For optimal health, plan on continuing this strategy from here on out to protect yourself from the diseases that are crippling our society.


For the protection of future generations, support these five societal changes outlined and described in the book:


1.      Pressure the Toxins Manufacturers

2.      Create a Naturally Occurring Standard

3.      Encourage Preventive Health Care

4.      Make Dining a Health Education Opportunity

5.      Accept Alternative Remedies

Quick Facts


23 million Americans drink water contaminated with herbicides. This is linked to 1,000 deaths per year.
- Environmental Working Group


For every human being on the planet, the world produces 2 lbs. of grain per day-roughly 3000 calories, and that's without even counting all the beans, potatoes, nuts, fruits and vegetables we eat. Worldwide, almost half of this grain is fed to livestock.
- From Hope's Edge, the Next Diet for a Small Planet by Frances Moore Lappé and Anna Lappé


In 1998, 275,000 Americans successfully protested against proposed USDA organic rules that would have allowed food labeled organic to be genetically engineered, fertilized with toxic sewage sludge, and irradiated.
- From Fatal Harvest, Andrew Kimbrell, Editor

To produce 1 pound of feedlot meat takes 7 pounds of grain, which takes 7,000 pounds of water to grow.
- Time Magazine


The American lawn uses more resources than any other agricultural industry in the world. It uses more phosphates than India and puts on more poisons than any other form of agriculture.
- Bill Mollison as quoted in "Gardening for the Future of The Earth", a Seeds of Change Book


Americans throw away one hundred billion polyethlene bags a year. They choke thousands of marine animals annually; the inks used to print all those smiley faces break down in landfills and create a toxic seep. Though plastic bags take up less than 4% of all landfill space (they're easily compressed), estimates on how long they take to decompose range from a hundred years to a thousand.
- From onearth, "It's not my bag, baby!" by L. J. Williamson

According to the Rural Advancement Foundation (now called ETC Group), 75 types of vegetables, or approximately 97% of the varieties available in 1900 are now extinct.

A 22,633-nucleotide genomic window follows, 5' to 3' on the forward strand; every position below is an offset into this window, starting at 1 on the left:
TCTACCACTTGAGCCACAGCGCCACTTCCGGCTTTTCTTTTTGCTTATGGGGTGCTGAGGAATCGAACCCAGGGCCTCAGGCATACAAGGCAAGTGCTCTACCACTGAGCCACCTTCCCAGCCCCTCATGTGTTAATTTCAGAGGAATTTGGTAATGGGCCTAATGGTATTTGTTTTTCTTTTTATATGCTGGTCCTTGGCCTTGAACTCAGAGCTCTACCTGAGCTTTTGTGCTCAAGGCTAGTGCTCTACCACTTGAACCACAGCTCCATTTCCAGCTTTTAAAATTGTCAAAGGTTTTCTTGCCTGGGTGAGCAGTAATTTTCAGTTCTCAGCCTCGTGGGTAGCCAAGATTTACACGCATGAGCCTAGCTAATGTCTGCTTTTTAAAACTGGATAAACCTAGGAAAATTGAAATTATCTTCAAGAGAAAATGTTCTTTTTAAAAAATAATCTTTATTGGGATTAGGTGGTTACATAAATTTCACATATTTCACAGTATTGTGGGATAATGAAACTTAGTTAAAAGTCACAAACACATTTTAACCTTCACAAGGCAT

- From Fatal Harvest, Andrew Kimbrell, Editor


A properly prepared and maintained bed of 100 square feet can yield enough vegetables and soft fruit in a 4-6 month growing season to sustain one person.
- As estimate by John Jeavons in "Gardening for the Future of The Earth", a Seeds of Change Book


About 30 billion pounds of fertilizers are applied annually in U.S. agriculture.
- David Pimintel, Ph.D., Cornell University


Nearly half of earth's forests have been cleared for agriculture and development. Habitat destruction is a foremost threat to maintaining biodiversity on the planet.
- From The Future of Life, by Edward O. Wilson


Historically we have used 7,000 plant species for food. Today 20 species provide 90% of our diet.
- David Pimintell, Ph.D., Cornell University


In the year 2000 73% of the lettuce grown in the United States was from one variety: Iceberg. From 1903 to 1983 92.8% of lettuce varieties were lost.
- From Fatal Harvest, Andrew Kimbrell, Editor


The livestock population in the U.S. outweighs the U.S. human population by about 5 times.  They produces nearly 1.5 billion tons of manure for disposal each year.
- David Pimintel, Ph.D., Cornell University


To replace 1 inch of lost topsoil under agricultural conditions requires about 500 years. U.S. agriculture is losing topsoil 13 times faster than sustainability.
- David Pimintel, Ph.D., Cornell University


The Environmental Protection Agency estimates that 300,000 farm workers suffer acute pesticide poisoning each year.
- From Fatal Harvest, Andrew Kimbrell, Editor


Over 440 species of insects and mites as well as 70 types of fungus have developed immunity to the specific pesticides used to kill them.
- From "Gardening for the Future of The Earth", a Seeds of Change Book


The Consumer's Union calculated that a person eating a 3.5 oz. serving of fresh U.S. grown spinach has as an 8.1% chance of ingesting residues of at least one pesticide at a level exceeding the federal government's "Safe Daily Dose".
- From Fatal Harvest, Andrew Kimbrell, Editor